Facebook Helps FBI Take Down Cybercriminals

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The social media giant, Facebook Inc (NASDAQ:FB), helped the Federal Bureau of Investigation (FBI) bust an international crime ring that tainted 11 million computers around the globe and caused losses of $850 million in total, one of the biggest cyber-crime hauls in the history.

Facebook Helps FBI Take Down Cybercriminals

The FBI, who was assisted by Facebook Inc (NASDAQ:FB), along with several International law enforcement agencies, took into custody 10 individuals, whom the Bureau said infected computer with ‘Yahos’ and Butterfly botnet malicious software, and stole credit card, bank, and other personal information. The accused hackers engaged the “Butterfly Botnets” according to the agency, which worked also with the U.S. department of Justice. Botnet is a name given to networks compromised of computers which can be used in a wide range of cyber attacks on personal computers.

“Facebook’s security team provided assistance to law enforcement throughout the investigation by helping to identify the root cause, the perpetrators, and those affected by the malware,” the FBI said in a statement. “Yahos targeted Facebook users from 2010 to October 2012, and security systems were able to detect affected accounts and provide tools to remove these threats”.

The FBI disclosed that arrests were made in Bosnia and Herzegovina, Croatia, Macedonia, New Zealand, Peru, the United Kingdom, and the United States. The FBI said that it a conducted series of interviews and executed a number of search warrants. The U.S. federal agency said in a statement on its website that Facebook Inc (NASDAQ:FB) helped the FBI, after the criminals targeted its users with ‘Yahos’ from October 2010 to October 2012. Facebook helped to spot criminals as well as the affected accounts.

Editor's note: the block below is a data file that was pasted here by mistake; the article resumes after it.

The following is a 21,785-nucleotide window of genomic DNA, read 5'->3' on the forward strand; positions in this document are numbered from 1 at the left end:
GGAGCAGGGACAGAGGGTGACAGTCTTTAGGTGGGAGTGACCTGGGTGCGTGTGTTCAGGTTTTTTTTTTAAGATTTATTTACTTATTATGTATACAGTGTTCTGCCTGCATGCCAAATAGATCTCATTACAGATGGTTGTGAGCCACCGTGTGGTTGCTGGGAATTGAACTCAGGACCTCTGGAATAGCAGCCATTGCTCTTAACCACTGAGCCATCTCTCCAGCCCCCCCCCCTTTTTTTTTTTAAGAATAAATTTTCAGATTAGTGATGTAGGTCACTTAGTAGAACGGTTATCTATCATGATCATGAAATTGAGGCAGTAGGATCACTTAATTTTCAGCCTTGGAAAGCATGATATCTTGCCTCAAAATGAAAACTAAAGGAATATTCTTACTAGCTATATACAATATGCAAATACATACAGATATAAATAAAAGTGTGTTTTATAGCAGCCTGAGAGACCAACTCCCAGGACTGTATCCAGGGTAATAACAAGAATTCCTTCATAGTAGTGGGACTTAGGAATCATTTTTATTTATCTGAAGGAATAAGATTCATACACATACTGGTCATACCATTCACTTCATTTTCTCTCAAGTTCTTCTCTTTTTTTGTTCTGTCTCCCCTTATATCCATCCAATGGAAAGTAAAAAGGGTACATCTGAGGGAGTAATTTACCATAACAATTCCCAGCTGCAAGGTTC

Its “security systems were able to detect affected accounts and provide tools to remove these threats,” the FBI said.

Though the FBI did not say anything on how it arrived at the whopping figure of $850 million, this case leaves behind the Eurograbber, disclosed last week to have stolen about $47 million from European banking customers in previous years. The Yahos spoils leaves behind the Zeus botnet crime ring, which infected around 13 million computers with malware to steal more than $100 million.

Though there cannot be an exact record as to the number of cyber crimes committed, experts say that the crime is on the rise around the world. The reason of an increasing number of cyber-attacks could be attributed to more prevalent PC and mobile computing, and the increasing number of financial transaction done online, making it tougher for law enforcement, cyber security professionals, and targeted corporations to spot and eliminate the attacks.

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